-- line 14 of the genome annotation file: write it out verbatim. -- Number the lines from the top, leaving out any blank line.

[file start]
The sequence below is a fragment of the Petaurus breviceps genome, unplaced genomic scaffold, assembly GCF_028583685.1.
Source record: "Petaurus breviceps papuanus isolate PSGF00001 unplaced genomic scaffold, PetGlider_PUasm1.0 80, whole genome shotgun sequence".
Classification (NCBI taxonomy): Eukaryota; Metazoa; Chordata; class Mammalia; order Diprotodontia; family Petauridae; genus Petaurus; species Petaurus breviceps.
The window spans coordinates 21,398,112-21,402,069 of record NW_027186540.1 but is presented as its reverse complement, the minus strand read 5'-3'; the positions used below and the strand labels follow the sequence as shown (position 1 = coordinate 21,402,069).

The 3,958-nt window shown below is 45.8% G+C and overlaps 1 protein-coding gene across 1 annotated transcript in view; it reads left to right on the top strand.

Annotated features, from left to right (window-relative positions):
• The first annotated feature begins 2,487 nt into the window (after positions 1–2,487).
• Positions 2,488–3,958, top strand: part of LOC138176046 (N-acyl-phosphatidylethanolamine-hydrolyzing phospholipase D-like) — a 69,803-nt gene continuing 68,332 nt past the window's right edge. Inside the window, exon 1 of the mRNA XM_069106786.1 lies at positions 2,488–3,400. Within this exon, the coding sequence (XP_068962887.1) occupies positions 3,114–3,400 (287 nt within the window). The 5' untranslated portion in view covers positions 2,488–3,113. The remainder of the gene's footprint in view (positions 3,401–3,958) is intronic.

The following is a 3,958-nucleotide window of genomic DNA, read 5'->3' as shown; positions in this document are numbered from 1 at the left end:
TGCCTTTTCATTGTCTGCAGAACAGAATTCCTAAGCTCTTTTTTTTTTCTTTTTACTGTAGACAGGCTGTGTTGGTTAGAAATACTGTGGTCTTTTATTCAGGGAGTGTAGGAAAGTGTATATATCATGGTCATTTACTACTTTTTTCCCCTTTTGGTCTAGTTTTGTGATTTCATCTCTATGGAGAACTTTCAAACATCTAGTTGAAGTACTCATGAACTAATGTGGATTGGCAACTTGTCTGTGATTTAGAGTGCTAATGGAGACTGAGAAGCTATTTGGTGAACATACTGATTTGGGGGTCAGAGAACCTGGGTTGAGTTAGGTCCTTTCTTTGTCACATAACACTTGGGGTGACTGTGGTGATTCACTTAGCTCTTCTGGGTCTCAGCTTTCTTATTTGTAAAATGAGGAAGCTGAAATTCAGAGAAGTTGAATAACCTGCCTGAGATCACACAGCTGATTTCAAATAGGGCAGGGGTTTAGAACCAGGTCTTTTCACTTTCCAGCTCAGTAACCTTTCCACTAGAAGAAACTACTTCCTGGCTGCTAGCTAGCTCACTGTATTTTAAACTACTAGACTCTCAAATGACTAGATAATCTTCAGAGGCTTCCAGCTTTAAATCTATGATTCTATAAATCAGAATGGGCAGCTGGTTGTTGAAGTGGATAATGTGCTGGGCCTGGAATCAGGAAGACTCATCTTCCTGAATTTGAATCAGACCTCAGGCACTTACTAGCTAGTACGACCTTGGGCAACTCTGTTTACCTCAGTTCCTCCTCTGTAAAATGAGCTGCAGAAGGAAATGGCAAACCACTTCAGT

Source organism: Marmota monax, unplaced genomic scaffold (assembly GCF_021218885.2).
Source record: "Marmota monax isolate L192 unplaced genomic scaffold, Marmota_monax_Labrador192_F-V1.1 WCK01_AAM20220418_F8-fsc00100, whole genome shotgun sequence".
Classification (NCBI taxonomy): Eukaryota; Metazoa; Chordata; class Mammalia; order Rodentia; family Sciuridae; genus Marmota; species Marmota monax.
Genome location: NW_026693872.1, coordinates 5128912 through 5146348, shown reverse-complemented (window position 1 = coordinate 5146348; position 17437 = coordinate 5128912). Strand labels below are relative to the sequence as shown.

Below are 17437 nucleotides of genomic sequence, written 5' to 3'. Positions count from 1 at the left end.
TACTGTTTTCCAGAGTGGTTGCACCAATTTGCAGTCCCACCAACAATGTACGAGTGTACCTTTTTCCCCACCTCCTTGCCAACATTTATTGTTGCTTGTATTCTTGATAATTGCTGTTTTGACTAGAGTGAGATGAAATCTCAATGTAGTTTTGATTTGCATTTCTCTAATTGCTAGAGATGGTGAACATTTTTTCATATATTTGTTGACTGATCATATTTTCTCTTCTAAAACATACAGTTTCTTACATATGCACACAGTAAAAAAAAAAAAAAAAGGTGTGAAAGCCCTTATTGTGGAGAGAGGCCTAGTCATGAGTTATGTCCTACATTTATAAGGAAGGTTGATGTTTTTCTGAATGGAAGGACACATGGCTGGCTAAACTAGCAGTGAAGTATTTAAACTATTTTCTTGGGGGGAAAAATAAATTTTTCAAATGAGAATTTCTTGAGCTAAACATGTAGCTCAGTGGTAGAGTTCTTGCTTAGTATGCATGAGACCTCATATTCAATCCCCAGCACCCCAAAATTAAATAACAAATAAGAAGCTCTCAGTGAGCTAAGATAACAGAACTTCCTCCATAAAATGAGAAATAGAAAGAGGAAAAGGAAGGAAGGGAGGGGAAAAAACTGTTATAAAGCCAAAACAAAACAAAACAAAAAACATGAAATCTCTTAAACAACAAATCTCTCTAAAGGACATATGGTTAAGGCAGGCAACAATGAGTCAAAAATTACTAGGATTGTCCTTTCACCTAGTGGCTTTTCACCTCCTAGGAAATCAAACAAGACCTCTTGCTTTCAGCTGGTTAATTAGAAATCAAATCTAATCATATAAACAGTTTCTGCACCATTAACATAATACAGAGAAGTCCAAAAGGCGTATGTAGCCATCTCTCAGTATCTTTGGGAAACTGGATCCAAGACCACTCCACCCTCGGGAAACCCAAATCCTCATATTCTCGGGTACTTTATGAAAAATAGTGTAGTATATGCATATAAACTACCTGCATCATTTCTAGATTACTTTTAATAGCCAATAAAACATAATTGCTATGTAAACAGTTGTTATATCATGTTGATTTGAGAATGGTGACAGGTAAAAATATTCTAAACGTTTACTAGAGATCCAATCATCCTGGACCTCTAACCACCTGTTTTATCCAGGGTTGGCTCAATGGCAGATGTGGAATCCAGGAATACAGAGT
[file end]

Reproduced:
Genome location: NW_026693872.1, coordinates 5128912 through 5146348, shown reverse-complemented (window position 1 = coordinate 5146348; position 17437 = coordinate 5128912). Strand labels below are relative to the sequence as shown.